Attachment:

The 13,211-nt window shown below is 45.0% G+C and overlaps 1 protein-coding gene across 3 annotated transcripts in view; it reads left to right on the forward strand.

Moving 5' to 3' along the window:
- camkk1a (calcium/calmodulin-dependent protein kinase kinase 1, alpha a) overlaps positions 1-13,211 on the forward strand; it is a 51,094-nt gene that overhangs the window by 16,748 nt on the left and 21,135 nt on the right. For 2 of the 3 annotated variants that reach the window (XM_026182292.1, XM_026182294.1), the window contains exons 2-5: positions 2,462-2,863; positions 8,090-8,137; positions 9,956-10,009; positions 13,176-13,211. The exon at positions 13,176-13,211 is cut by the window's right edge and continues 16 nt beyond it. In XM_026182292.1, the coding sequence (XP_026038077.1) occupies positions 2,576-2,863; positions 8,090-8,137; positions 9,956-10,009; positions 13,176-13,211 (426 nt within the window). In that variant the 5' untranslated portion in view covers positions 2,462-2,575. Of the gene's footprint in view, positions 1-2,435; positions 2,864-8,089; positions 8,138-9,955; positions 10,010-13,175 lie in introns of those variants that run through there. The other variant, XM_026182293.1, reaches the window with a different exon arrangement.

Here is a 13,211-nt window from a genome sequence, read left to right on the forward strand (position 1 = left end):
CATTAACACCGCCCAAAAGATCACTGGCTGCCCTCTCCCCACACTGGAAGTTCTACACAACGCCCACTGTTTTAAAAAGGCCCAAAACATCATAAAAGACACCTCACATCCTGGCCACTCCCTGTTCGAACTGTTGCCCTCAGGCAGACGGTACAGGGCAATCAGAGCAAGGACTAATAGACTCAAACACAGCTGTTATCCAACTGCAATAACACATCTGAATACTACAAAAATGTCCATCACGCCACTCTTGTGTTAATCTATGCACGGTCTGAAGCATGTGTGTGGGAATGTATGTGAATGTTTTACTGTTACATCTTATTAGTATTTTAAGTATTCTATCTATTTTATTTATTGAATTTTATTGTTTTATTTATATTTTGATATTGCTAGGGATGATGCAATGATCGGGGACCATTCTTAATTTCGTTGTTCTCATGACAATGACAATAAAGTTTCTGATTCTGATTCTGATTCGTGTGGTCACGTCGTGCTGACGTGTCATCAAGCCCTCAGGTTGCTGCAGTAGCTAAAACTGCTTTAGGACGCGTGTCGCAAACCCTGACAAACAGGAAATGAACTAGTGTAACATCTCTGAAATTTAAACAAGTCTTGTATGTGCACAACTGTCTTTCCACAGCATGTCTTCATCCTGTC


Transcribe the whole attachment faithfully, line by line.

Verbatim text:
The 13,211-nt window shown below is 45.0% G+C and overlaps 1 protein-coding gene across 3 annotated transcripts in view; it reads left to right on the forward strand.

Moving 5' to 3' along the window:
- camkk1a (calcium/calmodulin-dependent protein kinase kinase 1, alpha a) overlaps positions 1-13,211 on the forward strand; it is a 51,094-nt gene that overhangs the window by 16,748 nt on the left and 21,135 nt on the right. For 2 of the 3 annotated variants that reach the window (XM_026182292.1, XM_026182294.1), the window contains exons 2-5: positions 2,462-2,863; positions 8,090-8,137; positions 9,956-10,009; positions 13,176-13,211. The exon at positions 13,176-13,211 is cut by the window's right edge and continues 16 nt beyond it. In XM_026182292.1, the coding sequence (XP_026038077.1) occupies positions 2,576-2,863; positions 8,090-8,137; positions 9,956-10,009; positions 13,176-13,211 (426 nt within the window). In that variant the 5' untranslated portion in view covers positions 2,462-2,575. Of the gene's footprint in view, positions 1-2,435; positions 2,864-8,089; positions 8,138-9,955; positions 10,010-13,175 lie in introns of those variants that run through there. The other variant, XM_026182293.1, reaches the window with a different exon arrangement.

Here is a 13,211-nt window from a genome sequence, read left to right on the forward strand (position 1 = left end):
CATTAACACCGCCCAAAAGATCACTGGCTGCCCTCTCCCCACACTGGAAGTTCTACACAACGCCCACTGTTTTAAAAAGGCCCAAAACATCATAAAAGACACCTCACATCCTGGCCACTCCCTGTTCGAACTGTTGCCCTCAGGCAGACGGTACAGGGCAATCAGAGCAAGGACTAATAGACTCAAACACAGCTGTTATCCAACTGCAATAACACATCTGAATACTACAAAAATGTCCATCACGCCACTCTTGTGTTAATCTATGCACGGTCTGAAGCATGTGTGTGGGAATGTATGTGAATGTTTTACTGTTACATCTTATTAGTATTTTAAGTATTCTATCTATTTTATTTATTGAATTTTATTGTTTTATTTATATTTTGATATTGCTAGGGATGATGCAATGATCGGGGACCATTCTTAATTTCGTTGTTCTCATGACAATGACAATAAAGTTTCTGATTCTGATTCTGATTCGTGTGGTCACGTCGTGCTGACGTGTCATCAAGCCCTCAGGTTGCTGCAGTAGCTAAAACTGCTTTAGGACGCGTGTCGCAAACCCTGACAAACAGGAAATGAACTAGTGTAACATCTCTGAAATTTAAACAAGTCTTGTATGTGCACAACTGTCTTTCCACAGCATGTCTTCATCCTGTC